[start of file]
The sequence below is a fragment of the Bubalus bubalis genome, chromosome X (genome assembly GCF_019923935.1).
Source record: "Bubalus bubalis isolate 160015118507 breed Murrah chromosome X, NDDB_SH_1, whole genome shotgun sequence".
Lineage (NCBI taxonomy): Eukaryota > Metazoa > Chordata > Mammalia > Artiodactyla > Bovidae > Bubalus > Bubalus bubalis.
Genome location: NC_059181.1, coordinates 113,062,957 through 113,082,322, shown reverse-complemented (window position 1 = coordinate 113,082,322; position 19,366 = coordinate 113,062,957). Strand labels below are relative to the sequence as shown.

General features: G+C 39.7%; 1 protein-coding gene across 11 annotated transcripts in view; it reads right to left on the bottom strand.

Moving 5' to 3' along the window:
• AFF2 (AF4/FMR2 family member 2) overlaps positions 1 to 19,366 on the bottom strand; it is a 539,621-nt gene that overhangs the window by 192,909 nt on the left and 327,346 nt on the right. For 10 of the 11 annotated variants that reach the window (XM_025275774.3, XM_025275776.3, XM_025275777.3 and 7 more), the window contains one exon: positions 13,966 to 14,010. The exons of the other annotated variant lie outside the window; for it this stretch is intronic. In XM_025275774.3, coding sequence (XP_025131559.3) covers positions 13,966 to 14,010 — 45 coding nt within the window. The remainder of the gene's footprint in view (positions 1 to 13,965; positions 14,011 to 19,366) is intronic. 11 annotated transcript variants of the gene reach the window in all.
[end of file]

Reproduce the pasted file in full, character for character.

The sequence below is a fragment of the Bubalus bubalis genome, chromosome X (genome assembly GCF_019923935.1).
Source record: "Bubalus bubalis isolate 160015118507 breed Murrah chromosome X, NDDB_SH_1, whole genome shotgun sequence".
Lineage (NCBI taxonomy): Eukaryota > Metazoa > Chordata > Mammalia > Artiodactyla > Bovidae > Bubalus > Bubalus bubalis.
Genome location: NC_059181.1, coordinates 113,062,957 through 113,082,322, shown reverse-complemented (window position 1 = coordinate 113,082,322; position 19,366 = coordinate 113,062,957). Strand labels below are relative to the sequence as shown.

General features: G+C 39.7%; 1 protein-coding gene across 11 annotated transcripts in view; it reads right to left on the bottom strand.

Moving 5' to 3' along the window:
• AFF2 (AF4/FMR2 family member 2) overlaps positions 1 to 19,366 on the bottom strand; it is a 539,621-nt gene that overhangs the window by 192,909 nt on the left and 327,346 nt on the right. For 10 of the 11 annotated variants that reach the window (XM_025275774.3, XM_025275776.3, XM_025275777.3 and 7 more), the window contains one exon: positions 13,966 to 14,010. The exons of the other annotated variant lie outside the window; for it this stretch is intronic. In XM_025275774.3, coding sequence (XP_025131559.3) covers positions 13,966 to 14,010 — 45 coding nt within the window. The remainder of the gene's footprint in view (positions 1 to 13,965; positions 14,011 to 19,366) is intronic. 11 annotated transcript variants of the gene reach the window in all.